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Military intelligence is a military discipline that uses information collection and analysis approaches to provide guidance and direction to assist commanders in their decisions. This aim is achieved by providing an assessment of data from a range of sources, directed towards the commanders' mission requirements or responding to questions as part of operational or campaign planning. To provide an analysis, the commander's information requirements are first identified, which are then incorporated into intelligence collection, analysis, and dissemination.

Areas of study may include the operational environment, hostile, friendly and neutral forces, the civilian population in an area of combat operations, and other broader areas of interest.[1] Intelligence activities are conducted at all levels, from tactical to strategic, in peacetime, the period of transition to war, and during a war itself.

Most governments maintain a military intelligence capability to provide analytical and information collection personnel in both specialist units and from other arms and services.

Personnel performing intelligence duties may be selected for their analytical abilities and personal intelligence before receiving formal training.

Levels of intelligence


Intelligence operations are carried out throughout the hierarchy of political and military activity.

Strategic intelligence is concerned with broad issues such as economics, political assessments, military capabilities and intentions of foreign nations (and, increasingly, non-state actors).[2] Such intelligence may be scientific, technical, tactical, diplomatic or sociological, but these changes are analyzed in combination with known facts about the area in question, such as geography, demographics and industrial capacities.

Strategic Intelligence is formally defined as "intelligence required for the formation of policy and military plans at national and international levels", and corresponds to the Strategic Level of Warfare, which is formally defined as "the level of warfare at which a nation, often as a member of a group of nations, determines national or multinational (alliance or coalition) strategic security objectives and guidance, then develops and uses national resources to achieve those objectives."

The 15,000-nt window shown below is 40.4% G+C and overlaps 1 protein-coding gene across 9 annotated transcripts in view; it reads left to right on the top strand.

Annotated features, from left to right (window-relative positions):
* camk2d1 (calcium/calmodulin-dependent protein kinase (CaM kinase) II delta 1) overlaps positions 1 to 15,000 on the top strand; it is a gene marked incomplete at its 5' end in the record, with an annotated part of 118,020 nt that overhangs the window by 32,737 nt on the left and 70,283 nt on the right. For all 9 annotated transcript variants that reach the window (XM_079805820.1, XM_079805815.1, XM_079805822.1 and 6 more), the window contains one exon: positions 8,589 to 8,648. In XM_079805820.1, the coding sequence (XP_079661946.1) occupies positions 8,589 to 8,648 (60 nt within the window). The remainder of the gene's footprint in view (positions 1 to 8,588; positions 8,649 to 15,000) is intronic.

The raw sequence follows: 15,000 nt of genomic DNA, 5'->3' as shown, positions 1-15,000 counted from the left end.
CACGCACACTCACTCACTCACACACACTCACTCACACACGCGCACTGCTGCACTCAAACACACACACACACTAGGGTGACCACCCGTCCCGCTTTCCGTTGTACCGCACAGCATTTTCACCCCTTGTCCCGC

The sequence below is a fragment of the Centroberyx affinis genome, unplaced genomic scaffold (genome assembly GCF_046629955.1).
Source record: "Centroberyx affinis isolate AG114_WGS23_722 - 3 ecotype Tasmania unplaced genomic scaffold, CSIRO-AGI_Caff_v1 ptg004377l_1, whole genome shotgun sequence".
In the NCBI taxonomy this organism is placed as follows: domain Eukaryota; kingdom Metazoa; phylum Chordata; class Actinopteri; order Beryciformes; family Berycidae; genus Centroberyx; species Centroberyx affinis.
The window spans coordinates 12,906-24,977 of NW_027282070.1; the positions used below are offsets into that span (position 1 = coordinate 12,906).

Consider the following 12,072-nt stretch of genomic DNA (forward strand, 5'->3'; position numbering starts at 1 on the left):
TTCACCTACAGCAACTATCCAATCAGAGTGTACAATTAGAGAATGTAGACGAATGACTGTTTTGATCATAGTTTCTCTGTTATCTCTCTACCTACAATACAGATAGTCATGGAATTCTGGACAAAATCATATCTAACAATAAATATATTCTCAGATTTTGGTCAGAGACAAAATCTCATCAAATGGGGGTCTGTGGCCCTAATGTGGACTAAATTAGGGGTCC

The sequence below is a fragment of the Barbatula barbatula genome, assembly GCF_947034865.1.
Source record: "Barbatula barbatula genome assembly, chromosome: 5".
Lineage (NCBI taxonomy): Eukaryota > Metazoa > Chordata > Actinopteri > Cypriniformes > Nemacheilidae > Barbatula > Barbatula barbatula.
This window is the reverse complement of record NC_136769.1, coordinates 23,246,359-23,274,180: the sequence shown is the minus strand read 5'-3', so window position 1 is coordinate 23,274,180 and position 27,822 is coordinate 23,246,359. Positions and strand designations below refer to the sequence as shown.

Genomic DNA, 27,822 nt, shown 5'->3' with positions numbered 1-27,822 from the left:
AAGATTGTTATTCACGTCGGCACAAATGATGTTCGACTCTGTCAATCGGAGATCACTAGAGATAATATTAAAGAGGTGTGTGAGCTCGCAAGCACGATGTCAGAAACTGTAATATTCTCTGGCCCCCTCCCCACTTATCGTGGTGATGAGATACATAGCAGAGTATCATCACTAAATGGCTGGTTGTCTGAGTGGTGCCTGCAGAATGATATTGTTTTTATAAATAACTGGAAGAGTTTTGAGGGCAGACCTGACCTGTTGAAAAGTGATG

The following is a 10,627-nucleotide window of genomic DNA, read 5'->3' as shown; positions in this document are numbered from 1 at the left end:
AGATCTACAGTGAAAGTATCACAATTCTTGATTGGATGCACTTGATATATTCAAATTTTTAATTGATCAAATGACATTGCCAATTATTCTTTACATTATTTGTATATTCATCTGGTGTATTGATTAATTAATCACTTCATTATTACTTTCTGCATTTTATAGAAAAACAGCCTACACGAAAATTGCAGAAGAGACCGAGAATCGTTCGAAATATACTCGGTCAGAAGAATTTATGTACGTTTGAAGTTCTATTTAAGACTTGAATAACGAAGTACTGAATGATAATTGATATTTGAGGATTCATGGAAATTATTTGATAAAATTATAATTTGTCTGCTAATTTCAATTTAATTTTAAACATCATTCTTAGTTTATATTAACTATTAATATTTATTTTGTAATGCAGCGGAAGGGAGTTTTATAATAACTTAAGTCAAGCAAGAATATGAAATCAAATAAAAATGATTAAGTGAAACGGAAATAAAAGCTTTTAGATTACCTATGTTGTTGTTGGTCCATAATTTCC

Operational intelligence is focused on support or denial of intelligence at operational tiers.

The term operation intelligence is used within law enforcement to refer to intelligence that supports long-term investigations into multiple, similar targets. Operational intelligence, in the discipline of law enforcement intelligence, is concerned primarily with identifying, targeting, detecting and intervening in criminal activity. The use within law enforcement and law enforcement intelligence is not scaled to its use in general intelligence or military/naval intelligence, being more narrowed in scope.

Tactical intelligence is focused on support to operations at the tactical level and would be attached to the battlegroup.

Tactical Intelligence is formally defined as "intelligence required for the planning and conduct of tactical operations", and corresponds with the Tactical Level of Warfare, itself defined as "the level of warfare at which battles and engagements are planned and executed to achieve military objectives assigned to tactical units or task forces".

Intelligence tasking


Intelligence should respond to the needs of leadership, based on the military objective and operational plans. The military objective provides a focus for the estimate process, from which a number of information requirements are derived. Information requirements may be related to terrain and impact on vehicle or personnel movement, disposition of hostile forces, sentiments of the local population and capabilities of the hostile order of battle.